Tuesday, March 03, 2009

The blue parakeet - 2

In ch. 5 of Scot McKnight's The Blue Parakeet he spells out "How the Bible works." This is a really good chapter. Reminds me of McLaren's 'The Story We Find Ourselves In' somewhat.

He says on p. 66, "We say the Bible is Story because if we read it from beginning to end, we discover that it has three features: it has a PLOT (creation to consumation), it has CHARACTERS (God - Father, Son, and Spirit - and God's people and the world and creation around them), and it also has many AUTHORS who together tell the story."

The rest of the chapter lays out the plot and theme of the Bible. He purports that each author in the Bible writes their story within this plot, but they are given freedom to tell the story in their own way. So whether you're reading Exodus, Ezra, Malachi, Mark, Acts, Hebrews, or whatever, you must read each book as a variation on this plot. The plot is...

1. God creates Eikons - who are designed for oneness. It begins with The Adam, and the lonely Adam is split into two - the Ish (man) and the Ishah (woman). God made the Ishah from the man's rib, from his side, as a symbol of companionship and mutuality rather than subordination. The idea is that they would together become "one flesh" again, and marriage would symbolize the union of oneness in love. Marriage completes creation, so to speak, and restores The Adam.

2. But then we encounter Cracked Eikons - a distortion of oneness, and creation of otherness. This is what we refer to as sin. It is going against what God said. Not only is the oneness distorted by having to leave Eden, it is distorted between The Adam and God, and between themselves. He says on p. 72, "This otherness problem is what the gospel 'fixes,' and the story of the Bible is the story of God's people struggling with otherness and searching for oneness."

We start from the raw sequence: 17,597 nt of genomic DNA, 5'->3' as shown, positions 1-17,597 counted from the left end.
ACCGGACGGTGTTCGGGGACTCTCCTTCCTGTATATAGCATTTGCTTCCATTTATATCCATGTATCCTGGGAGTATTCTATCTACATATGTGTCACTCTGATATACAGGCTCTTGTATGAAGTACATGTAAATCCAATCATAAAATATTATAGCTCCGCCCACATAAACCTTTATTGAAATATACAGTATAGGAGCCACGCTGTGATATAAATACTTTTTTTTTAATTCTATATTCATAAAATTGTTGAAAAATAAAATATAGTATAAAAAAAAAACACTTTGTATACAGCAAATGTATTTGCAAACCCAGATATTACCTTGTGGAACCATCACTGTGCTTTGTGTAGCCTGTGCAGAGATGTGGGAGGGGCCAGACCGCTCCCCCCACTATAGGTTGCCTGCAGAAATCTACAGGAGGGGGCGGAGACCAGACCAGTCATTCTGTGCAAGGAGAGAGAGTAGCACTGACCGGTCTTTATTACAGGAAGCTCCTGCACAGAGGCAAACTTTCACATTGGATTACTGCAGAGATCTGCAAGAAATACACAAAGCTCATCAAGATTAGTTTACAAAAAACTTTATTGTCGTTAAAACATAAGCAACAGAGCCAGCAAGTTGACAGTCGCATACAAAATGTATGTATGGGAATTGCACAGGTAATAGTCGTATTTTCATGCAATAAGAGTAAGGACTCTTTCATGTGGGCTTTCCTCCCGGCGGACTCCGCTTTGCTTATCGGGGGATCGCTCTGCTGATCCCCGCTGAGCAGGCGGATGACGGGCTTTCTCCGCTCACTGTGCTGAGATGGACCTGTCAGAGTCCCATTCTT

3. Covenant Community - the struggle for oneness - is what he suggests too many of us miss in the story. He says most of us think the plot consists of 'creation, fall, and redemption.' We miss a huge, huge, huge, portion of the Bible dealing with community. More specifically with our inability to achieve oneness/community on our own. So...

4. We have Christ, the Perfect Eikon, and oneness is restored. On p. 75 he says, "The Bible's story has a plot headed in the direction of a PERSON. And that same story is headed in the direction of a COMMUNITY "in" that person (Christ)... The story of the Bible takes the otherness of cracked Eikons and directs us toward Jesus Christ, in whom alone we find oneness." He says "God accomplishes four things in Christ, each of which contributes to the restoration of oneness. These four things do the job, end the otherness, and create the oneness that the story of the Bible has been yearning for." They are: INCARNATION - Jesus becomes one with us; one of us. DEATH - Jesus dies with us, instead of us, and for us. RESURRECTION - dead Eikons walk again. PENTECOST - the covenant community can be empowered to restoration with God, self, others, and the world (oneness). Which will culminate in...

5. Consummation - oneness forever. Restoration is a two-part work. Jesus' first coming is a partial redemption. The fullness will come when God once again "opens the gates to Eden" and we have a new heaven and earth, with complete oneness.

A good chapter. I will likely preach some of this.